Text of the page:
It wasn't well-received on the SOA Yahoo Group, where SOA experts debate the nuances of service-oriented architecture.
"What can we do to slow down spreading such Integration SOA madness?" asked Enterprise Solutions Architect Michael Poulin.
If you haven't been keeping tabs, this is a hot-button issue for SOA. The argument is that SOA is an architecture and about so much more than tying things together. Anne Thomas Manes of the Burton Group explained it this way in her post to the Yahoo Group:
"Many organizations mistakenly perceive SOA as an integration strategy. But it is not. SOA is about architecture. To achieve SOA, you must rearchitect your systems. You must remove the deadwood. Every organization has too much stuff -- too many redundant applications and data sources. SOA is about cleaning house. You will not simplify your environment, reduce costs, and gain agility until you reduce that redundancy."
But the facts are these: Most companies aren't getting into SOA for a complete rebuild. Most companies deploy SOA because it's so darn helpful with simplifying integration, as another Gartner analyst, Andrew White, recently learned while interviewing clients about SOA use.
Or, to continue the house metaphor, companies don't want Extreme Makeover. They're looking for a slight update, something that ties the room together, as interior designers like to say.
And here's another hard truth: Although David Linthicum and others believe that agility is the ROI for SOA, many companies are realizing SOA ROI through integration.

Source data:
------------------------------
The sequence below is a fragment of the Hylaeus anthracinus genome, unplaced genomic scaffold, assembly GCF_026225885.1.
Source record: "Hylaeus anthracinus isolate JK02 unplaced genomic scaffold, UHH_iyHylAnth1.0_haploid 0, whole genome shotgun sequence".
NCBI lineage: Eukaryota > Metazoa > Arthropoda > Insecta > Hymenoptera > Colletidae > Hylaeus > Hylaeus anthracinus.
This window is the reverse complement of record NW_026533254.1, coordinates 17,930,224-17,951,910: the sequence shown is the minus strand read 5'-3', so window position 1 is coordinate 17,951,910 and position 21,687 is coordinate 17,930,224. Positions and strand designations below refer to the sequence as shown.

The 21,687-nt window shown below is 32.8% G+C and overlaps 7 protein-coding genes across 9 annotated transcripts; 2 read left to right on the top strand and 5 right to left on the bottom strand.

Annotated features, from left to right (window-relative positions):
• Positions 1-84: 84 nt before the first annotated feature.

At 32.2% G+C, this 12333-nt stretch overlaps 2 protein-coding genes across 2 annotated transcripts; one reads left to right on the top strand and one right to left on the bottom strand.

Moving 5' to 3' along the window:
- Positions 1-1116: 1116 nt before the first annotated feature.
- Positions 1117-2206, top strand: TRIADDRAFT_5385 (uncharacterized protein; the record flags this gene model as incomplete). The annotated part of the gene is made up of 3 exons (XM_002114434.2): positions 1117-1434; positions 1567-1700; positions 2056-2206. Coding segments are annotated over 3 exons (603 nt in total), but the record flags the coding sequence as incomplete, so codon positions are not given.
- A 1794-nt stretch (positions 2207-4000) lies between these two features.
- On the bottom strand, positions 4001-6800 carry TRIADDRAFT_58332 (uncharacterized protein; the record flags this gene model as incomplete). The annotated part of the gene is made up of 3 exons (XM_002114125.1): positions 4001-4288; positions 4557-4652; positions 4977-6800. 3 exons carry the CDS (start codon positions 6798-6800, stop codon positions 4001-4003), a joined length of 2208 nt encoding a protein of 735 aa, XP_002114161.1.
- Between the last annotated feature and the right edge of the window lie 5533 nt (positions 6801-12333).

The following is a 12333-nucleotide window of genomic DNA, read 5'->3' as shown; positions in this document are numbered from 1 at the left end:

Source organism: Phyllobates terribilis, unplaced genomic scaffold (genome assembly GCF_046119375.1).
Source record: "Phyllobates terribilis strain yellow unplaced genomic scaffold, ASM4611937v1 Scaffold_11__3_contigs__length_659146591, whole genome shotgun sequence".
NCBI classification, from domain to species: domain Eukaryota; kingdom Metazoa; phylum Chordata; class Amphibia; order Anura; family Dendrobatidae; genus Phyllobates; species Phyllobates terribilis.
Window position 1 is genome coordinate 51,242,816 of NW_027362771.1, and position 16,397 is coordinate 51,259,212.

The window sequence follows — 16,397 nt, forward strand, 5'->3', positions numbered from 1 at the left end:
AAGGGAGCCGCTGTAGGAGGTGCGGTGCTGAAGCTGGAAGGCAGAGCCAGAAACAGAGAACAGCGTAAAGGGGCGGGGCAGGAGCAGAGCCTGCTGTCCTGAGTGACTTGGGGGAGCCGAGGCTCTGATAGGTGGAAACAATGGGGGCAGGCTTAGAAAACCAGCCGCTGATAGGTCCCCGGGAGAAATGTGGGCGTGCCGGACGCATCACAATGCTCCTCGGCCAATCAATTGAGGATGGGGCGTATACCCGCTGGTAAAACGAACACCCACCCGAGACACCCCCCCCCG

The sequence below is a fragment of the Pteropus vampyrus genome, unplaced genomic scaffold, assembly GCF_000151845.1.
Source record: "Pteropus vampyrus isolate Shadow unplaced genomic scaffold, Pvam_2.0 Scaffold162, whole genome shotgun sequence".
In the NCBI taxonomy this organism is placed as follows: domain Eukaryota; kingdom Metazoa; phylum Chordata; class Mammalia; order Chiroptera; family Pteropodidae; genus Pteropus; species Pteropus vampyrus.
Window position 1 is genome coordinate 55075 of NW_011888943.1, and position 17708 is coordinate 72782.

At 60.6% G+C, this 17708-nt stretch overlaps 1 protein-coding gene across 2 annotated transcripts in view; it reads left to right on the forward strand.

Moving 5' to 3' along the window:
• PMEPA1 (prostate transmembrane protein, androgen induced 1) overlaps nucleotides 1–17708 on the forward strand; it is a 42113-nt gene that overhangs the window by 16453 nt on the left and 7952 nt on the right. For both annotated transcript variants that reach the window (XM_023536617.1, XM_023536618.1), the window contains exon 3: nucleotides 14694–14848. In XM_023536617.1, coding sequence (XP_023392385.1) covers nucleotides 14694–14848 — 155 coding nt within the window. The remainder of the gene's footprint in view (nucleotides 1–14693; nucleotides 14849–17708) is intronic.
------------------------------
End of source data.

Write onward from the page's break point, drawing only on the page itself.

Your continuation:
I understand that the experts want to fight the perception that SOA is only a method to do integration-that it's just Enterprise Application Integration 2.0, as some have suggested.
But I also think a lot of SOA people do themselves and SOA a disservice by disavowing integration as a real reason for SOA. Hey, SOA works for integration. Why not embrace that? Particularly given SOA's recent fall from grace.
As Yahoo Group poster Rob Eamon
"While I wouldn't say 'SOA is integration' per se, I'd say that integration is one of the core values of the SO approach. Services have 1 or more interfaces. Interaction with services is via those (and only those) interfaces. Services (and other components such as service clients) exist in independent ownership domains. Those characteristics are the heart of integration. SO demands that one consider integration up front rather than as an afterthought. IMO, integration strategy is a side-effect of applying SO principles at the enterprise level."
Fortunately, there is a middle ground here, and that's seeing integration as a first step for SOA. White described the connection between SOA and integration:
"Given my background in Supply Chain, I would argue that there is potentially far greater value to the business from SOA at the strategic level, that is, in the rapid orchestration, and re-orchestration, of business applications supporting new, evolving business processes. The baby steps of 'simpler integration' are fine, but SOA needs to be more relevant to business if IT is to leverage the approach and support the business."
So, maybe instead of saying, "No, SOA is not integration," and then advocating a complete overhaul, maybe SOA experts could try this: "Sure, great! Deploy SOA for integration-then come back to me in six months so we can talk about what else you can accomplish using this approach."
I think SOA advocates could use a lesson from my great-grandmother. My father tells a story about her - a pretty tough old lady who loved to fish. One time, my father was trying to rush me out the door, but like any four-year-old, I wanted to play and was easily distracted. I was struggling to get my coat on. He became particularly impatient and snapped at me to hurry.
My great-grandmother intervened. "Give her time, Larry. Give her time," she admonished.
Eventually, I figured it out.
So will the companies using SOA for integration. You've just got to give them time.